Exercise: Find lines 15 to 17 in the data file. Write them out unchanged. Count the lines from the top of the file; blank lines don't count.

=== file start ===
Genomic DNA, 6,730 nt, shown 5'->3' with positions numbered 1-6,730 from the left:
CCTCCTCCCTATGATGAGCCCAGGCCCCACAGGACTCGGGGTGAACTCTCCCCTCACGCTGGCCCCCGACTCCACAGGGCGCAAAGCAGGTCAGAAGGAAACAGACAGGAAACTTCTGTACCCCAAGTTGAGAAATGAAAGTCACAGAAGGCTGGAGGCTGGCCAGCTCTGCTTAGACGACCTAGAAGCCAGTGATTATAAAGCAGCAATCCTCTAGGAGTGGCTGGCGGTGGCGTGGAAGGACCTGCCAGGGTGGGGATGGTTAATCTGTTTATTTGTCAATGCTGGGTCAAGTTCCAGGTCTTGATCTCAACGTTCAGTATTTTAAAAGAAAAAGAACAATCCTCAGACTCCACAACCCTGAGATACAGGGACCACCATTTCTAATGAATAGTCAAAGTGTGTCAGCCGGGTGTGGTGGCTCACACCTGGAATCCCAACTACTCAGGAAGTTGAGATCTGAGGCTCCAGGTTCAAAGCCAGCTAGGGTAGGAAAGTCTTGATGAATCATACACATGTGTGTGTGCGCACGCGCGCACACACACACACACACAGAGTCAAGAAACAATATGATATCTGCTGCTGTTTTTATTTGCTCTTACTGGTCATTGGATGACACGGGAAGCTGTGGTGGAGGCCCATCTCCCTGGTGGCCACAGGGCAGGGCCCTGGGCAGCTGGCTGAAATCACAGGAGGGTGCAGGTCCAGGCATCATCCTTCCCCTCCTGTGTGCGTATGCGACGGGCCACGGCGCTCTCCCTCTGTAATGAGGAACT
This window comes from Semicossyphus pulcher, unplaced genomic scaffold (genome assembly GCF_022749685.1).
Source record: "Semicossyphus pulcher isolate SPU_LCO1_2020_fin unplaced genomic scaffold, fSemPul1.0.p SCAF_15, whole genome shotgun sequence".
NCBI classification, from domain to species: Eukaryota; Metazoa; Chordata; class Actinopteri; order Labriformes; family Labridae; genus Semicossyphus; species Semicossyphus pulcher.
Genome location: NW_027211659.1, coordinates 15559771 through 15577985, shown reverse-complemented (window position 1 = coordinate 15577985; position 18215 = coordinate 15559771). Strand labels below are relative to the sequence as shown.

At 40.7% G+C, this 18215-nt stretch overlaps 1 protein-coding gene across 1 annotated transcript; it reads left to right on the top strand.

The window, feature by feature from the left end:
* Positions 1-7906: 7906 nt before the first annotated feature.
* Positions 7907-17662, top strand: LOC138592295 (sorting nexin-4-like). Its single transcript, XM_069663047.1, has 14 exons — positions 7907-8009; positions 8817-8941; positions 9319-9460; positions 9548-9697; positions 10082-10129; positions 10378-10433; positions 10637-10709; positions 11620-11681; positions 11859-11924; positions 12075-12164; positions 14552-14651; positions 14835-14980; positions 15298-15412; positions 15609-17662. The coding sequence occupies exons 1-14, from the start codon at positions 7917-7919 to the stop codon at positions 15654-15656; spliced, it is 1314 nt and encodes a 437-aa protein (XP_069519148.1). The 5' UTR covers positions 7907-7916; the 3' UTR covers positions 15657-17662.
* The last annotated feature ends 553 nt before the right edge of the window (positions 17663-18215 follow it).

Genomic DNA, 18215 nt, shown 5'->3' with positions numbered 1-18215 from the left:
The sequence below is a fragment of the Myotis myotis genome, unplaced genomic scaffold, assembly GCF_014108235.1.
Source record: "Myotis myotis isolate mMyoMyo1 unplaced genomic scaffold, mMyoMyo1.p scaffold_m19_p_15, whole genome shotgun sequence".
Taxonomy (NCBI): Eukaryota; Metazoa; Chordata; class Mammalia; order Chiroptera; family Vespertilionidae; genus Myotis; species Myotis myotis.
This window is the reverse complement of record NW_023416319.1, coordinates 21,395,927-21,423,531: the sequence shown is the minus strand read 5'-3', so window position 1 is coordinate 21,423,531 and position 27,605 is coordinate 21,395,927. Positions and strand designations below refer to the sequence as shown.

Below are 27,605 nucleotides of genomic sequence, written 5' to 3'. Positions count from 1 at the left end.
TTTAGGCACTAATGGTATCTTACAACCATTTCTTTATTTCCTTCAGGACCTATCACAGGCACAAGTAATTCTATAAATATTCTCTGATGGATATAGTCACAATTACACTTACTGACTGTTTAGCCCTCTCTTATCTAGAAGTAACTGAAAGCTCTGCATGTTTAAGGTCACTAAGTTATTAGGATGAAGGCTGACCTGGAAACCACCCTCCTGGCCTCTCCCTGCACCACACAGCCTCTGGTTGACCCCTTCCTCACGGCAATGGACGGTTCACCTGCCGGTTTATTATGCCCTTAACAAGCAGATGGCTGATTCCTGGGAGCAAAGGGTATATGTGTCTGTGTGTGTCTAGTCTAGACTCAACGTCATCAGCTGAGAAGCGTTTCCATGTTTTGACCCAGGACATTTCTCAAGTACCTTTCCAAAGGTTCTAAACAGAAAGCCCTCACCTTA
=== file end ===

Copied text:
Taxonomy (NCBI): Eukaryota; Metazoa; Chordata; class Mammalia; order Chiroptera; family Vespertilionidae; genus Myotis; species Myotis myotis.
This window is the reverse complement of record NW_023416319.1, coordinates 21,395,927-21,423,531: the sequence shown is the minus strand read 5'-3', so window position 1 is coordinate 21,423,531 and position 27,605 is coordinate 21,395,927. Positions and strand designations below refer to the sequence as shown.

Below are 27,605 nucleotides of genomic sequence, written 5' to 3'. Positions count from 1 at the left end.